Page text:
“The ladies who come to our bou­tique are mainly buy­ing for their hus­bands and sons, but I do be­lieve that if we have the right of­fer for ladies it could be ex­tremely suc­cess­ful,” says Baret­zki.

“We just started the launch of the Mar­i­lyn Mon­roe edi­tion writ­ing in­stru­ment, which is a very strong pres­ence in­spired by the fa­mous red dress of Mar­i­lyn. I think it would be a shame to have such a large crowd of women in our bou­tiques and not of­fer any op­por­tu­nity to look at some­thing for them­selves.”

But while it might ap­pear that Montblanc could be on the verge of a new era, don’t be fooled into think­ing that the com­pany isn’t used to mak­ing bold steps in new direc­tions.

In­no­va­tion is clearly an im­por­tant part of Montblanc’s DNA, and while change is in­evitable in this re­spect and many oth­ers, the key to en­sur­ing its suc­cess is in con­ti­nu­ity. A point well il­lus­trated by the CEO him­self, who was el­e­vated to the top job in April, hav­ing served three and a half years un­der his pre­de­ces­sor, Jérôme Lam­bert.

“I’m quite lucky be­cause I’ve been with the com­pany for four years, so I feel like a had a lot of op­por­tu­ni­ties to work closely with the former CEO, and in that re­spect there’s a lot of ex­cite­ment to be able to con­tinue the past,” Baret­zki ex­plains.

“I’ve been part of the de­ci­sions in the past for years, so it’s not like I want to change ev­ery­thing. But at the same time, Montblanc is about con­stantly in­no­vat­ing, con­quer­ing the seg­ment, en­ter­ing into new mar­kets.

“I want to con­tinue to in­no­vate and I want to con­tinue to change and bring new sur­prises to the mar­ket. That’s my goal and that is what I will be fo­cus­ing on in the com­ing years.”

The ex­act na­ture of th­ese sur­prises re­mains a closely guarded se­cret, but Baret­zki does re­veal a few hints as to their di­rec­tion.

“Def­i­nitely the High Artistry is some­thing very im­por­tant,” he states.

“I be­lieve that it’s an im­age driver and a great demon­stra­tion of our ca­pa­bil­i­ties when it comes to crafts­man­ship. I want to de­velop that high-end seg­ment – I think it’s ex­tremely im­por­tant.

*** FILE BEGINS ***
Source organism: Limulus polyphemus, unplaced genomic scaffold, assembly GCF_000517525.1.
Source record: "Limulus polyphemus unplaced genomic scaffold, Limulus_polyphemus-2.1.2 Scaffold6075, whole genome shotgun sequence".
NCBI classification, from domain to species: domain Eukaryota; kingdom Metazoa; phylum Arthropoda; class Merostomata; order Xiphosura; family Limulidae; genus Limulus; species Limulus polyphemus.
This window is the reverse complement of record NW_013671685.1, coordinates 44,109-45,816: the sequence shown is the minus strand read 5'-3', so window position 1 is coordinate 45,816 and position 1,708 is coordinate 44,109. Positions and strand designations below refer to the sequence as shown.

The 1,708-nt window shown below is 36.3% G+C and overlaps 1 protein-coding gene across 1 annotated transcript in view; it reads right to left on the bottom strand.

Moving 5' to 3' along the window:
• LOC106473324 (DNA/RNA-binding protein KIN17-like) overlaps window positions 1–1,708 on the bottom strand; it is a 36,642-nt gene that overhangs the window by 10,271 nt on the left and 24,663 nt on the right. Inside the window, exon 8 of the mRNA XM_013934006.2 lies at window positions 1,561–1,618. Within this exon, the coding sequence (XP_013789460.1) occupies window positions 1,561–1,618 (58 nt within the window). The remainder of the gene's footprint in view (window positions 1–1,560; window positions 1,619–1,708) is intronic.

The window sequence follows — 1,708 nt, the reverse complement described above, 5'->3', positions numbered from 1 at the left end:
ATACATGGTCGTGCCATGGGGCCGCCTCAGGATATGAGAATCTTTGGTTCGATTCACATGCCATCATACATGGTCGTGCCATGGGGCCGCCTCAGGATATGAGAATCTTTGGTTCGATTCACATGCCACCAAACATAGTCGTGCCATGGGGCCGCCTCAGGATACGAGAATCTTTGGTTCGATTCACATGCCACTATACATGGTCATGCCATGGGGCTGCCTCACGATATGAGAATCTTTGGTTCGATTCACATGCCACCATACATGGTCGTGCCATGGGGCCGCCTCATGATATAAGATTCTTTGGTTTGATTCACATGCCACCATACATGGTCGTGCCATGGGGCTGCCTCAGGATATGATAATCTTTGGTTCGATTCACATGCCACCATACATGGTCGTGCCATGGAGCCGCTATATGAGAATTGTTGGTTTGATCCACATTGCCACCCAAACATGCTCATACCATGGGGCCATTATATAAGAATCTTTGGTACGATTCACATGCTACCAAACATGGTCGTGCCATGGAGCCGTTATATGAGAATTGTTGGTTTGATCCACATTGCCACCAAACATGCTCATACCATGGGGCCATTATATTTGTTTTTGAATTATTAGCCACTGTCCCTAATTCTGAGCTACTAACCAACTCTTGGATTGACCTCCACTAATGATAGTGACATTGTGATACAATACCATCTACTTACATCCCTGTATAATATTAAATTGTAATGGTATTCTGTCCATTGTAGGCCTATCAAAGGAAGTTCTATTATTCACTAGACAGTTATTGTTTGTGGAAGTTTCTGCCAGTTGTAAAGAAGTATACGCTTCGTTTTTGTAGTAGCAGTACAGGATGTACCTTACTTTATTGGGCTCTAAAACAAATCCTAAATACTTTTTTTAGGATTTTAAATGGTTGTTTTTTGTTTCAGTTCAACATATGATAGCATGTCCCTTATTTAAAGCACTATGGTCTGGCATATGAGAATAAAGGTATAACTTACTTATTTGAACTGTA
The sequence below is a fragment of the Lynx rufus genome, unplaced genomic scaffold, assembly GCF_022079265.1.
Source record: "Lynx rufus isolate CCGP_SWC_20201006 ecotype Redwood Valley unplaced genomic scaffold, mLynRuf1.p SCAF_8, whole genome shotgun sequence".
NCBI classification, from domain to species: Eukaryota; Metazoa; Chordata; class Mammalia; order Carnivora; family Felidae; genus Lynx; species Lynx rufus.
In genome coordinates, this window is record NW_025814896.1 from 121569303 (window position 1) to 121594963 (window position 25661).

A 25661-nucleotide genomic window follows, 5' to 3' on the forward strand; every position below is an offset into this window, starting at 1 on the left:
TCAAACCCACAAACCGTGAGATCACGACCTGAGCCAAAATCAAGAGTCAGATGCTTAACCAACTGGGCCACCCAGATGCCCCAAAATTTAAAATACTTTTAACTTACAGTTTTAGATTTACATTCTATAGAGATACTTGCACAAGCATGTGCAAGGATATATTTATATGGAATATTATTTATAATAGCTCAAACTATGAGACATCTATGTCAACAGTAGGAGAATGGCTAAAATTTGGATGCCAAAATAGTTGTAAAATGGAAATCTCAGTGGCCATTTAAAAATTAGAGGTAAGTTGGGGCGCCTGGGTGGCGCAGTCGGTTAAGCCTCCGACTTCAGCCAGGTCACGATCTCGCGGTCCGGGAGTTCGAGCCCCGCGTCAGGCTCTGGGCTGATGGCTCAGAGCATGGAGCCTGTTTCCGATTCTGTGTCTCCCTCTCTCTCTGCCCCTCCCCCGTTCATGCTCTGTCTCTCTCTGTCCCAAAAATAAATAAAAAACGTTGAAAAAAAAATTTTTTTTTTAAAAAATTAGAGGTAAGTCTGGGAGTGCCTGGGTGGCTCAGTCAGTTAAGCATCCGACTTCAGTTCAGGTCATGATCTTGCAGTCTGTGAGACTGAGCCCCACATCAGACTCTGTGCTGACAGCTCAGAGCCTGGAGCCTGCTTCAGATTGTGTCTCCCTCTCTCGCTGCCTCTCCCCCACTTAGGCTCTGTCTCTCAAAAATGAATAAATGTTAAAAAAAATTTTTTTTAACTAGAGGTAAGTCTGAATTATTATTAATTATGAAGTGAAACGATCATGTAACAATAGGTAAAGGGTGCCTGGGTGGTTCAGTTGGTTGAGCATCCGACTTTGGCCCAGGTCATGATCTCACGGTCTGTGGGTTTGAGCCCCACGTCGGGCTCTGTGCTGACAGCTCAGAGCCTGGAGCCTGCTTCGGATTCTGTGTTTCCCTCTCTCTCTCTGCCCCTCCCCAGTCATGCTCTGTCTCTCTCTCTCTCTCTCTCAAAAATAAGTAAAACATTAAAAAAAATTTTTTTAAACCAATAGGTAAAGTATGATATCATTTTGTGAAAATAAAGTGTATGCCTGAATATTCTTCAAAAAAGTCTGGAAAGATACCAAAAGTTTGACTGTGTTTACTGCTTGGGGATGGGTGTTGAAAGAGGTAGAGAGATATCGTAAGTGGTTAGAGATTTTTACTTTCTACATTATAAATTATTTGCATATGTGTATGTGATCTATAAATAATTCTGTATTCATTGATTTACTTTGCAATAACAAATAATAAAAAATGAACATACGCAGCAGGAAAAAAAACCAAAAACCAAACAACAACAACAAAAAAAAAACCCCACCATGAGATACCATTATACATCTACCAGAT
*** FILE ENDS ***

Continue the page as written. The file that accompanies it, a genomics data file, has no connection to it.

“I also be­lieve that the mai­son is trans­form­ing and that leather is be­com­ing more and more im­por­tant – bring­ing that touch of lux­ury life­style that will be im­por­tant to the fu­ture of Montblanc. It will be im­por­tant in re­cruit­ing mil­len­ni­als and build­ing that re­la­tion­ship."

One other ma­jor fo­cus for the CEO and his com­pany will be the re­centlyan­nounced Montblanc mu­seum – due to open in Ham­burg, Ger­many, in 2020 – a project that Baret­zki says will cham­pion the art of writ­ing ap­pa­ra­tus.

“The Montblanc Mu­seum – what we call the Montblanc House – will bring a link to art, to ed­u­ca­tion and to the his­tory of writ­ing, and will ex­press why writ­ing in­stru­ments are mean­ing­ful, and why mil­len­ni­als should con­sider us­ing a writ­ing in­stru­ment for more than just its func­tion.”

In­deed, as we part com­pany, Baret­zki is con­fi­dent about the fu­ture of high-end writ­ing tools, even as we sink deeper and deeper into the world of smart tech­nol­ogy.

“I hope and I be­lieve that writ­ing in­stru­ments will be­come more and more im­por­tant – even though we are all on our dig­i­tal tablets and phones,” he says.

“If you want to have sin­gu­lar­ity, if you want to show that you are maybe a bit more el­e­vated, a bit more cul­ti­vated, writ­ing can be a very im­por­tant way to dif­fer­en­ti­ate your­self.”

There’s no ques­tion that Montblanc has con­tin­u­ally found ways to dif­fer­en­ti­ate it­self over the years, and with Dubai’s new flag­ship store al­ready un­der his belt, Baret­zki clearly in­tends to take the com­pany to ever higher peaks.